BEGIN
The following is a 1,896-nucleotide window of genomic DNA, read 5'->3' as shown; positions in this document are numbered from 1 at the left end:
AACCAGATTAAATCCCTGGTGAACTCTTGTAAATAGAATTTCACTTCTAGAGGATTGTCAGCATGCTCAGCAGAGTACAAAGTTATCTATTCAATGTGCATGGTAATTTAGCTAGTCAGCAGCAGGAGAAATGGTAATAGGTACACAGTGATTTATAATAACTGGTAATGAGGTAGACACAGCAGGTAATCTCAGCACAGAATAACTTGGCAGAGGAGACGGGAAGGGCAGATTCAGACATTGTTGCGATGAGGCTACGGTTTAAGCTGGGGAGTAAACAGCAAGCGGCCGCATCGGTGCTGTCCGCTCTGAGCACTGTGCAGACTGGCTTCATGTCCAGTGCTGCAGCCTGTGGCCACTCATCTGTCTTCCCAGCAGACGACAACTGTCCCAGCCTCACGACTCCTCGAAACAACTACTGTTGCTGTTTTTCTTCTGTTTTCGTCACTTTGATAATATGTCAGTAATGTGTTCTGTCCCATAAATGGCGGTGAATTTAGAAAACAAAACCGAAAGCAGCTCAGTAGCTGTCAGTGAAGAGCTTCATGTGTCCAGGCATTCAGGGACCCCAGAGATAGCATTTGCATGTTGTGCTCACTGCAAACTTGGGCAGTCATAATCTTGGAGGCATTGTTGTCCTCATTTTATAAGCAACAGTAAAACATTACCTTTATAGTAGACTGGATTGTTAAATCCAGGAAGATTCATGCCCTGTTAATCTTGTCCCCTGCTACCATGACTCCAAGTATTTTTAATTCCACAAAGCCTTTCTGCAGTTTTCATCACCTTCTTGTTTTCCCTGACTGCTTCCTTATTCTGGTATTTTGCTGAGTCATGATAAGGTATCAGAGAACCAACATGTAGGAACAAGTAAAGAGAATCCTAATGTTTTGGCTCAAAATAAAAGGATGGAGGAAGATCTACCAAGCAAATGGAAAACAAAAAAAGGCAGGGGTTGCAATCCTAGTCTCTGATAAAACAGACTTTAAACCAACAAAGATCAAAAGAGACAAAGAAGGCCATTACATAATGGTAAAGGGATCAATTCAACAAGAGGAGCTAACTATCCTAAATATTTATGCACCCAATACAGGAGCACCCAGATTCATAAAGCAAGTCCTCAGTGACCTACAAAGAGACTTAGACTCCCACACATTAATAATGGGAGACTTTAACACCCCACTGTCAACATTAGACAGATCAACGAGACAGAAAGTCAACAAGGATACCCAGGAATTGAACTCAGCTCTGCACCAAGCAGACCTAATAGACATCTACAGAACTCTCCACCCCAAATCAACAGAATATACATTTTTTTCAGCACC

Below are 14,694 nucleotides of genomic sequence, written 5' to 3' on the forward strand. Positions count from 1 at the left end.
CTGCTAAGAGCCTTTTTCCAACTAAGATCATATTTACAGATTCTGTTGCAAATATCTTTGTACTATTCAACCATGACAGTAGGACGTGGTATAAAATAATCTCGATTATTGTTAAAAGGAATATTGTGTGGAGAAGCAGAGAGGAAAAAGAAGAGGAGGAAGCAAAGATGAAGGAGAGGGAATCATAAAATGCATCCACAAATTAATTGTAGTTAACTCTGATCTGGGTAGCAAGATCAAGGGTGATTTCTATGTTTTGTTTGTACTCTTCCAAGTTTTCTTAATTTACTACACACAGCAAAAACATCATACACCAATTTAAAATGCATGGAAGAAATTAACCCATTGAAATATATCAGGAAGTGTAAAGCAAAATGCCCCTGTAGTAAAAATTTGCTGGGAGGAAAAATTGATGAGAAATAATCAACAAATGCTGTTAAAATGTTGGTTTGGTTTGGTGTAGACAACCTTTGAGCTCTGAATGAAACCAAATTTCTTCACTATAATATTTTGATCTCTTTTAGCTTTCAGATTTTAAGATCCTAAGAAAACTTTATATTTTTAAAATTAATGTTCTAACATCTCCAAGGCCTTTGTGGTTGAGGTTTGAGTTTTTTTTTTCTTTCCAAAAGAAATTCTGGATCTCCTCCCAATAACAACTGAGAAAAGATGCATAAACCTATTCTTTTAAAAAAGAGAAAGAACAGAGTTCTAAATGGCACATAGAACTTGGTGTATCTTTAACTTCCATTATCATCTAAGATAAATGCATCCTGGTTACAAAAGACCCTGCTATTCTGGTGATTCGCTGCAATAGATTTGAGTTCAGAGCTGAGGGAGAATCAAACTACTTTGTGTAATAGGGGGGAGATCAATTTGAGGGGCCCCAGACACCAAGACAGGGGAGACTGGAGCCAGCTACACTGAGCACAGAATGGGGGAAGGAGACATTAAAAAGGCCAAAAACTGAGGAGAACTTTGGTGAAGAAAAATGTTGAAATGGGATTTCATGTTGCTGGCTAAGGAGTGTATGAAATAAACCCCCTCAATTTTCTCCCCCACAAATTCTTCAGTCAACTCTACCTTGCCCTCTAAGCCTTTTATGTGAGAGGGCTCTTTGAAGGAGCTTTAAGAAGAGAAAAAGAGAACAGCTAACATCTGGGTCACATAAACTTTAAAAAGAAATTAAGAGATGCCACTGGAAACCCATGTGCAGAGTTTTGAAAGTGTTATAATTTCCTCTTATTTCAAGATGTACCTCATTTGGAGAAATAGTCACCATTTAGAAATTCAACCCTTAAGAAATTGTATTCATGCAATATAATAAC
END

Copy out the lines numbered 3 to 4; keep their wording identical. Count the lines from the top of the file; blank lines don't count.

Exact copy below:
Below are 14,694 nucleotides of genomic sequence, written 5' to 3' on the forward strand. Positions count from 1 at the left end.
CTGCTAAGAGCCTTTTTCCAACTAAGATCATATTTACAGATTCTGTTGCAAATATCTTTGTACTATTCAACCATGACAGTAGGACGTGGTATAAAATAATCTCGATTATTGTTAAAAGGAATATTGTGTGGAGAAGCAGAGAGGAAAAAGAAGAGGAGGAAGCAAAGATGAAGGAGAGGGAATCATAAAATGCATCCACAAATTAATTGTAGTTAACTCTGATCTGGGTAGCAAGATCAAGGGTGATTTCTATGTTTTGTTTGTACTCTTCCAAGTTTTCTTAATTTACTACACACAGCAAAAACATCATACACCAATTTAAAATGCATGGAAGAAATTAACCCATTGAAATATATCAGGAAGTGTAAAGCAAAATGCCCCTGTAGTAAAAATTTGCTGGGAGGAAAAATTGATGAGAAATAATCAACAAATGCTGTTAAAATGTTGGTTTGGTTTGGTGTAGACAACCTTTGAGCTCTGAATGAAACCAAATTTCTTCACTATAATATTTTGATCTCTTTTAGCTTTCAGATTTTAAGATCCTAAGAAAACTTTATATTTTTAAAATTAATGTTCTAACATCTCCAAGGCCTTTGTGGTTGAGGTTTGAGTTTTTTTTTTCTTTCCAAAAGAAATTCTGGATCTCCTCCCAATAACAACTGAGAAAAGATGCATAAACCTATTCTTTTAAAAAAGAGAAAGAACAGAGTTCTAAATGGCACATAGAACTTGGTGTATCTTTAACTTCCATTATCATCTAAGATAAATGCATCCTGGTTACAAAAGACCCTGCTATTCTGGTGATTCGCTGCAATAGATTTGAGTTCAGAGCTGAGGGAGAATCAAACTACTTTGTGTAATAGGGGGGAGATCAATTTGAGGGGCCCCAGACACCAAGACAGGGGAGACTGGAGCCAGCTACACTGAGCACAGAATGGGGGAAGGAGACATTAAAAAGGCCAAAAACTGAGGAGAACTTTGGTGAAGAAAAATGTTGAAATGGGATTTCATGTTGCTGGCTAAGGAGTGTATGAAATAAACCCCCTCAATTTTCTCCCCCACAAATTCTTCAGTCAACTCTACCTTGCCCTCTAAGCCTTTTATGTGAGAGGGCTCTTTGAAGGAGCTTTAAGAAGAGAAAAAGAGAACAGCTAACATCTGGGTCACATAAACTTTAAAAAGAAATTAAGAGATGCCACTGGAAACCCATGTGCAGAGTTTTGAAAGTGTTATAATTTCCTCTTATTTCAAGATGTACCTCATTTGGAGAAATAGTCACCATTTAGAAATTCAACCCTTAAGAAATTGTATTCATGCAATATAATAAC